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How to sync Webflow and Vertex
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How to sync Webflow and Vertex

Connect Webflow to a scalable Postgres database

Matthew Busel
November 30, 2022

How to sync Webflow & Vertex

Webflow is (arguably) the most versatile no-code website builder on the planet. Through their CMS, you can create thousands of beautifully designed template pages. Sometimes though, you need to work with CMS data outside of Webflow. For these cases enter Vertex.

Vertex is a new no-code database that feels like a cross between Airtable and Supabase. It’s built on top of PostgreSQL, so it can scale as large as you need but is also no-code friendly. Similar to Airtable, you can point and click to create new tables, fields, and rows. Unlike Airtable, there is no 50,000 record limit 🙂.

Adding data to a new row in Vertex

In this tutorial, we’ll show you how to connect Webflow to Vertex using Whalesync. The end result will be a Webflow site backed by a Postgres database (🤯). You’ll be able to control the Webflow CMS (create items, update items, etc.) all from the comfort of a Vertex database.

Prepping Webflow

Let’s start with our Webflow site. For this example, I’m using a free Webflow template called HireUP.

HireUP comes with three collections. For this example, we’ll just sync the Job Posts collection and the Companies collection.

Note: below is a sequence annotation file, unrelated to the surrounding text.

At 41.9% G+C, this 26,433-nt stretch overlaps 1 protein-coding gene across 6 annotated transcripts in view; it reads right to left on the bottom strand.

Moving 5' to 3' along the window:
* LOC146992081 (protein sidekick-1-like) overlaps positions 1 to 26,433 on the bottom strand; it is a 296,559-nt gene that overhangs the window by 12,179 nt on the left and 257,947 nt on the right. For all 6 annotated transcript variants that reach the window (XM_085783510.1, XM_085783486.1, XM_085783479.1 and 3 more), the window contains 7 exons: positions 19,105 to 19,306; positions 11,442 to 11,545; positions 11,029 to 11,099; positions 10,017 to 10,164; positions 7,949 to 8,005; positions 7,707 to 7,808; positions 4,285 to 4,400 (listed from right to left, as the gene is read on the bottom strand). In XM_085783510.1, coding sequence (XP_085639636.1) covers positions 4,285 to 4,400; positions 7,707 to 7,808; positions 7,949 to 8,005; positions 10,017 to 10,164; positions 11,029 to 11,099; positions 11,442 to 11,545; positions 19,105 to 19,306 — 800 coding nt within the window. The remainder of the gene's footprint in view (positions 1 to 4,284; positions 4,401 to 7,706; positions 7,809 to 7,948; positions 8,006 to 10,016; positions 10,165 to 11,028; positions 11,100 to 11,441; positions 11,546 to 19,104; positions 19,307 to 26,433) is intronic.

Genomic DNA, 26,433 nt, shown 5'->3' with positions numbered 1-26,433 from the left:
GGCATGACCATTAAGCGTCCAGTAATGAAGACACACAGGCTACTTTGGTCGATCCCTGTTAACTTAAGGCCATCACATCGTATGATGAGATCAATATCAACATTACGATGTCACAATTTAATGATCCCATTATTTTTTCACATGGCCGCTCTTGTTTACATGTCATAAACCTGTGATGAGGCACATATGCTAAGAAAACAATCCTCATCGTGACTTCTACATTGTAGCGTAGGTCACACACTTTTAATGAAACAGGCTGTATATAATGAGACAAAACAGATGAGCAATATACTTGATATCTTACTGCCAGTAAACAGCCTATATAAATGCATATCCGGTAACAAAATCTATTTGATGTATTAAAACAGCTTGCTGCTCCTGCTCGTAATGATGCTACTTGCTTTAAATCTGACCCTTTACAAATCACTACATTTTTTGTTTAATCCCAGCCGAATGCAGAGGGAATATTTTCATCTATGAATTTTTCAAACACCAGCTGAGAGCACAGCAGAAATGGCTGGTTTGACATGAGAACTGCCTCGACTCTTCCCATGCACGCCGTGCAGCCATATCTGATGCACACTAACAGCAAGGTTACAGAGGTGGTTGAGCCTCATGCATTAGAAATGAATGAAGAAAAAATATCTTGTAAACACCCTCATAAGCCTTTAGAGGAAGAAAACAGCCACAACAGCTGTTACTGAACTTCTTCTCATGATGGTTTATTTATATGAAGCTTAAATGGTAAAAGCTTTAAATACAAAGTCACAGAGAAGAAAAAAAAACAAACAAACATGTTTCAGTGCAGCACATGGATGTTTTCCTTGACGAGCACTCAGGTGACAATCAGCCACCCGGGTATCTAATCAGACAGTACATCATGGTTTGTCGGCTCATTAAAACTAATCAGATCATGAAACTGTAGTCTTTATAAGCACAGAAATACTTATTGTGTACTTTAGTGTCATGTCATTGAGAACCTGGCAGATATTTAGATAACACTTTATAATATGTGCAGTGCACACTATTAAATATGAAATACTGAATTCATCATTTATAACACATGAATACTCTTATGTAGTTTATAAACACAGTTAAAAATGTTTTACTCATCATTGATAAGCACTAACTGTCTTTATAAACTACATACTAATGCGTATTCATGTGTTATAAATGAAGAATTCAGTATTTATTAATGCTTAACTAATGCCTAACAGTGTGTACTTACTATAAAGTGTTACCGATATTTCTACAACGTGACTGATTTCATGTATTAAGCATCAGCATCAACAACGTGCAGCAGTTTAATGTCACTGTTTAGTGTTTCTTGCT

As you may have guessed, Job Posts contains all the job posts displayed on the site and has a reference field to Companies.

Prepping Vertex

In Vertex, you’ll want to mirror the data in Webflow so you can sync the two. Start by creating a new Datasource:

Then add two tables. One called Job Posts and one called Companies.

Finally, add all the fields that are in your Webflow collections as fields in Vertex.

Great! You’re now all set up and ready to start syncing.

Syncing with Whalesync

To connect Webflow and Vertex we’re going to use our own tool: Whalesync.

First click “Create new”.

Then choose Postgres as your app since Vertex is a Postgres database.

You’ll need the connection string to connect, so grab that from Vertex by clicking on settings.

Next, authorize Webflow by choosing the site you want to sync.

Now that you’ve connected to Vertex and Webflow, you’ll want to map the collections in Webflow to the tables in Vertex. (Hint - if you name them the same, Whalesync will auto-map them)

You can then choose the direction of the sync. For this example, I’d recommend choosing two-way sync so you can control your Webflow data directly from Vertex.

Once you’ve mapped the data tables, you can now map the fields in a similar fashion.

Finally, you can save your base and turn sync on!

Using Vertex as a Webflow Backend

Once you’ve turned sync on, you should see your Webflow items immediately appearing in your Vertex database (🎉).

Having your Webflow data in a Postgres database like Vertex allows your Webflow site to scale. If you’ve enabled two-way sync, you can also use Vertex to control the CMS. We’re excited to see all the different ways people use this powerful combination!

Matthew Busel

Matthew is the co-founder of Whalesync and author of the book Game Changer.

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